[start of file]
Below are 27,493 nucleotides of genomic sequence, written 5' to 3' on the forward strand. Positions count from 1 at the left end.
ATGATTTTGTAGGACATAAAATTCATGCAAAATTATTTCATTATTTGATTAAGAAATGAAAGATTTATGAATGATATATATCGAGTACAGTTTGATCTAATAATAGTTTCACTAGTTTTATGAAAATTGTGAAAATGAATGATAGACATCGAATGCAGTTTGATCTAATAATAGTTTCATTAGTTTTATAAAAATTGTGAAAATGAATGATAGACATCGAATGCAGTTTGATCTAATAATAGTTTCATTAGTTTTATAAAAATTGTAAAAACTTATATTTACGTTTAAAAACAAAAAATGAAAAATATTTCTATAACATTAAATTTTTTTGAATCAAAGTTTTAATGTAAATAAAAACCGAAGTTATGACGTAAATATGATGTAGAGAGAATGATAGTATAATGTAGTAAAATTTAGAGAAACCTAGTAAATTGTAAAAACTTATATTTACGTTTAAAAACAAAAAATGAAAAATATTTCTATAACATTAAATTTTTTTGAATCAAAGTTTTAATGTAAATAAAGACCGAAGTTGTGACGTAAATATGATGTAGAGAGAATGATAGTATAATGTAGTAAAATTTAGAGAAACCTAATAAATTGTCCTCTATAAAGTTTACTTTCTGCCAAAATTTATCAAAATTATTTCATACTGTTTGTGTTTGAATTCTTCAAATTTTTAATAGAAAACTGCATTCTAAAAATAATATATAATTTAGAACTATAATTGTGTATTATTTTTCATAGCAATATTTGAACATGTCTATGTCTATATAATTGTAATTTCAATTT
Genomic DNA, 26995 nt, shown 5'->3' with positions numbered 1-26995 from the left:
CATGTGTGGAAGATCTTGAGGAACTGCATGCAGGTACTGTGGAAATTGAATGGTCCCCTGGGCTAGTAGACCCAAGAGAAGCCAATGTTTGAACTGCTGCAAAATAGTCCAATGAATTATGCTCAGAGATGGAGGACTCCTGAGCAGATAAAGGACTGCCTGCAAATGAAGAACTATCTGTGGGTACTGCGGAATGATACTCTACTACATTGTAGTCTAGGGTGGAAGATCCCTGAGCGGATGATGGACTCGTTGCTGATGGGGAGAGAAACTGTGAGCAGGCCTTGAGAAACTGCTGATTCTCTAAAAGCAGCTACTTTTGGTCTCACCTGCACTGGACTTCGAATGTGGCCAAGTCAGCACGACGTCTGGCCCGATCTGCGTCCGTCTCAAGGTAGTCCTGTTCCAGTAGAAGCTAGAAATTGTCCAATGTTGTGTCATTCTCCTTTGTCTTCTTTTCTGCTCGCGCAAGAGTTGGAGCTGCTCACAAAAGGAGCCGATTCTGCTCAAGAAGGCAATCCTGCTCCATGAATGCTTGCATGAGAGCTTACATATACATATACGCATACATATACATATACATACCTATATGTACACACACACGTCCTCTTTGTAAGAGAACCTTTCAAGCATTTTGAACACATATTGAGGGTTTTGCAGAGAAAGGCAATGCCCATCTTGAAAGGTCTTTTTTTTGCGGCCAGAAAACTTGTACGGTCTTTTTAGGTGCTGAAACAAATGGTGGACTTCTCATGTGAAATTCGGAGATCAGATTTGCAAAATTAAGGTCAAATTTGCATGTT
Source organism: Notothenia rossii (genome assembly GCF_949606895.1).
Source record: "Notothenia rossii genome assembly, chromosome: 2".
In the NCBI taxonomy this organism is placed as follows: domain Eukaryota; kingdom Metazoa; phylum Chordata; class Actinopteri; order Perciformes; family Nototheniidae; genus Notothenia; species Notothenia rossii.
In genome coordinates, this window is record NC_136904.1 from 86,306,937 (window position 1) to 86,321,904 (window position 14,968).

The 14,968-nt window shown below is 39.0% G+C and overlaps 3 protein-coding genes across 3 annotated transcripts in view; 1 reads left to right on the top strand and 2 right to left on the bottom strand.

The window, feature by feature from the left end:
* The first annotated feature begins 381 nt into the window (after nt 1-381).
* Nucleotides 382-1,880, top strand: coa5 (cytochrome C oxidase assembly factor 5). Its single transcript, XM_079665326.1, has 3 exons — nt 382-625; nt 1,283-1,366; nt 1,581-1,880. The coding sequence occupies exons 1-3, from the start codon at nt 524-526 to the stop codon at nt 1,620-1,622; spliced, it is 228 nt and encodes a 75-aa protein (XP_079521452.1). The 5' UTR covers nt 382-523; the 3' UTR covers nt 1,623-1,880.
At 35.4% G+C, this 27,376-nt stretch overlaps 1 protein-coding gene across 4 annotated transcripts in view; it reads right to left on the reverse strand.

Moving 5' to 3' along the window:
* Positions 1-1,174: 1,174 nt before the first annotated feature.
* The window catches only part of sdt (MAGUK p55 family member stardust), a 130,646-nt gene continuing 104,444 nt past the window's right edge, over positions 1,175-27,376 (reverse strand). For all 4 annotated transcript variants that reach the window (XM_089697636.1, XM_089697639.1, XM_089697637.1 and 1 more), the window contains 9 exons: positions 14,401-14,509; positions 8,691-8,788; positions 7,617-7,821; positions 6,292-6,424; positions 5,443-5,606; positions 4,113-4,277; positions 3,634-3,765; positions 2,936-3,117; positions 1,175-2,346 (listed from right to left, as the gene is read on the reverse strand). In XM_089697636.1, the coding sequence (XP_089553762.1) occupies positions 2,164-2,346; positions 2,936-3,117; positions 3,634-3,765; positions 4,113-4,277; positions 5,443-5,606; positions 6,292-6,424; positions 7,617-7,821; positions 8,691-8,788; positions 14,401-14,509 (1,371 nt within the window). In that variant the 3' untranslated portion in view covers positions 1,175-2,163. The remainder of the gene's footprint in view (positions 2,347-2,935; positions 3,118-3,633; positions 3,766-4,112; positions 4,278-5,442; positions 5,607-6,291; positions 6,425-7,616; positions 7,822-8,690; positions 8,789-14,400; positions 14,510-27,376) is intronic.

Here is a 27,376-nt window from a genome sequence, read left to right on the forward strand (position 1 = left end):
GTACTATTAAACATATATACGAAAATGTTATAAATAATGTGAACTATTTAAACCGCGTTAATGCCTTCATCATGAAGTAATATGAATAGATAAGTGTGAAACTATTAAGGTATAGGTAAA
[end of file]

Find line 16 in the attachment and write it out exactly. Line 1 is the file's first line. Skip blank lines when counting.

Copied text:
* The window catches only part of sdt (MAGUK p55 family member stardust), a 130,646-nt gene continuing 104,444 nt past the window's right edge, over positions 1,175-27,376 (reverse strand). For all 4 annotated transcript variants that reach the window (XM_089697636.1, XM_089697639.1, XM_089697637.1 and 1 more), the window contains 9 exons: positions 14,401-14,509; positions 8,691-8,788; positions 7,617-7,821; positions 6,292-6,424; positions 5,443-5,606; positions 4,113-4,277; positions 3,634-3,765; positions 2,936-3,117; positions 1,175-2,346 (listed from right to left, as the gene is read on the reverse strand). In XM_089697636.1, the coding sequence (XP_089553762.1) occupies positions 2,164-2,346; positions 2,936-3,117; positions 3,634-3,765; positions 4,113-4,277; positions 5,443-5,606; positions 6,292-6,424; positions 7,617-7,821; positions 8,691-8,788; positions 14,401-14,509 (1,371 nt within the window). In that variant the 3' untranslated portion in view covers positions 1,175-2,163. The remainder of the gene's footprint in view (positions 2,347-2,935; positions 3,118-3,633; positions 3,766-4,112; positions 4,278-5,442; positions 5,607-6,291; positions 6,425-7,616; positions 7,822-8,690; positions 8,789-14,400; positions 14,510-27,376) is intronic.